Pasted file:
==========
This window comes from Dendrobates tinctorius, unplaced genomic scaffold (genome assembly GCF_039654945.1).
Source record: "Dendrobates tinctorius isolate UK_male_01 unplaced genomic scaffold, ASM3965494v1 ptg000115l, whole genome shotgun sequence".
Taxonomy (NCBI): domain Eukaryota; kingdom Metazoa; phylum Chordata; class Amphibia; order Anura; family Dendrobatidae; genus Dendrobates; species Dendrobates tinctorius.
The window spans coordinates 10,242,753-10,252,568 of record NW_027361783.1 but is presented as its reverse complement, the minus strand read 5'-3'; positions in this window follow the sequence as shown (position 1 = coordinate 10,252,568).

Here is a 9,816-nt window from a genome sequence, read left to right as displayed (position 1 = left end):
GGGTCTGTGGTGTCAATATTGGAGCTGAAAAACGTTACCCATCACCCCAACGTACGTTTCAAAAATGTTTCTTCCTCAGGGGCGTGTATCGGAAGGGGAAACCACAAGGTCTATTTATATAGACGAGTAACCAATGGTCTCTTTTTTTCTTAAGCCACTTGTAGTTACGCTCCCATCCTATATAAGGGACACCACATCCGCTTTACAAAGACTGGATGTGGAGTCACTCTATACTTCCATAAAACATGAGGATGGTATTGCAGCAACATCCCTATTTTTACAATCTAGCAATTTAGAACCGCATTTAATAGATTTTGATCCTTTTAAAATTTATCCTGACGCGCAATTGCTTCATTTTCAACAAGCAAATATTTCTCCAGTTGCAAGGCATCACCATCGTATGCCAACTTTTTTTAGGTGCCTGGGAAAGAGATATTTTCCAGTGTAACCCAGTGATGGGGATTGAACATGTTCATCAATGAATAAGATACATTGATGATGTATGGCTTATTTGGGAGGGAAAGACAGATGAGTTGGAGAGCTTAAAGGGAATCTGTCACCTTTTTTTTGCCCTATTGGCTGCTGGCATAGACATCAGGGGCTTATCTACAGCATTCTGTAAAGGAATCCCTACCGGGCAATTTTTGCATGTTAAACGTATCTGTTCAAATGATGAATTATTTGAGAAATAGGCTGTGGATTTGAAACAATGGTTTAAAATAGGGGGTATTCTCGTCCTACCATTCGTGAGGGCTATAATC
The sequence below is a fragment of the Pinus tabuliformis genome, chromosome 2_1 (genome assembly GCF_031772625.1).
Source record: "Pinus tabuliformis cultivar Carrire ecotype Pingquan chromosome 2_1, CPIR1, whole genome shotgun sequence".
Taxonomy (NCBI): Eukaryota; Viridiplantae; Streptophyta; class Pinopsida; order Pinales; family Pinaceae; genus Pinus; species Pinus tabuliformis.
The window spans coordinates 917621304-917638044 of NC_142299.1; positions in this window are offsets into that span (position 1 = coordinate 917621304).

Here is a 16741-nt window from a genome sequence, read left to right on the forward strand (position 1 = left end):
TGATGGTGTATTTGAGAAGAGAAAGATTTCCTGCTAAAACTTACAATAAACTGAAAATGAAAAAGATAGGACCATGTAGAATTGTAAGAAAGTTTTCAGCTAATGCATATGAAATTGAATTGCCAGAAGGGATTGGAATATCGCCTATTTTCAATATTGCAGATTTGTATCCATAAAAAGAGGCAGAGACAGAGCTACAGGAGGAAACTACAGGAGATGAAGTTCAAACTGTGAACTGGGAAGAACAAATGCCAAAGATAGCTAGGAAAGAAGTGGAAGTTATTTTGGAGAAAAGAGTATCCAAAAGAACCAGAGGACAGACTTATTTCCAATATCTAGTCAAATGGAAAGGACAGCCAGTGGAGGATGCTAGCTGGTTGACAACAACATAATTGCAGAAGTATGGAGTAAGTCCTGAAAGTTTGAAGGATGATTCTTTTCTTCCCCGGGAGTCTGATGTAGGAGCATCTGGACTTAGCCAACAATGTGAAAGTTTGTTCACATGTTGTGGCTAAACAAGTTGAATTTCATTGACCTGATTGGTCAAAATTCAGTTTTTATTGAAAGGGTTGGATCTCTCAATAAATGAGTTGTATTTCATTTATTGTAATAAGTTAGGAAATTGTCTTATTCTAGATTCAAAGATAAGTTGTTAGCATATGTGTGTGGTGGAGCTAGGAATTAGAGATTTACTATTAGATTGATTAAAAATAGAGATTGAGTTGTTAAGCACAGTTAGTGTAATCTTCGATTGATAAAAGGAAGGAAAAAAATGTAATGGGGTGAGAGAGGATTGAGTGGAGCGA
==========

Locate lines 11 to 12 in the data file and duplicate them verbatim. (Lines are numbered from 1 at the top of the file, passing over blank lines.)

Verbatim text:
Here is a 16741-nt window from a genome sequence, read left to right on the forward strand (position 1 = left end):
TGATGGTGTATTTGAGAAGAGAAAGATTTCCTGCTAAAACTTACAATAAACTGAAAATGAAAAAGATAGGACCATGTAGAATTGTAAGAAAGTTTTCAGCTAATGCATATGAAATTGAATTGCCAGAAGGGATTGGAATATCGCCTATTTTCAATATTGCAGATTTGTATCCATAAAAAGAGGCAGAGACAGAGCTACAGGAGGAAACTACAGGAGATGAAGTTCAAACTGTGAACTGGGAAGAACAAATGCCAAAGATAGCTAGGAAAGAAGTGGAAGTTATTTTGGAGAAAAGAGTATCCAAAAGAACCAGAGGACAGACTTATTTCCAATATCTAGTCAAATGGAAAGGACAGCCAGTGGAGGATGCTAGCTGGTTGACAACAACATAATTGCAGAAGTATGGAGTAAGTCCTGAAAGTTTGAAGGATGATTCTTTTCTTCCCCGGGAGTCTGATGTAGGAGCATCTGGACTTAGCCAACAATGTGAAAGTTTGTTCACATGTTGTGGCTAAACAAGTTGAATTTCATTGACCTGATTGGTCAAAATTCAGTTTTTATTGAAAGGGTTGGATCTCTCAATAAATGAGTTGTATTTCATTTATTGTAATAAGTTAGGAAATTGTCTTATTCTAGATTCAAAGATAAGTTGTTAGCATATGTGTGTGGTGGAGCTAGGAATTAGAGATTTACTATTAGATTGATTAAAAATAGAGATTGAGTTGTTAAGCACAGTTAGTGTAATCTTCGATTGATAAAAGGAAGGAAAAAAATGTAATGGGGTGAGAGAGGATTGAGTGGAGCGA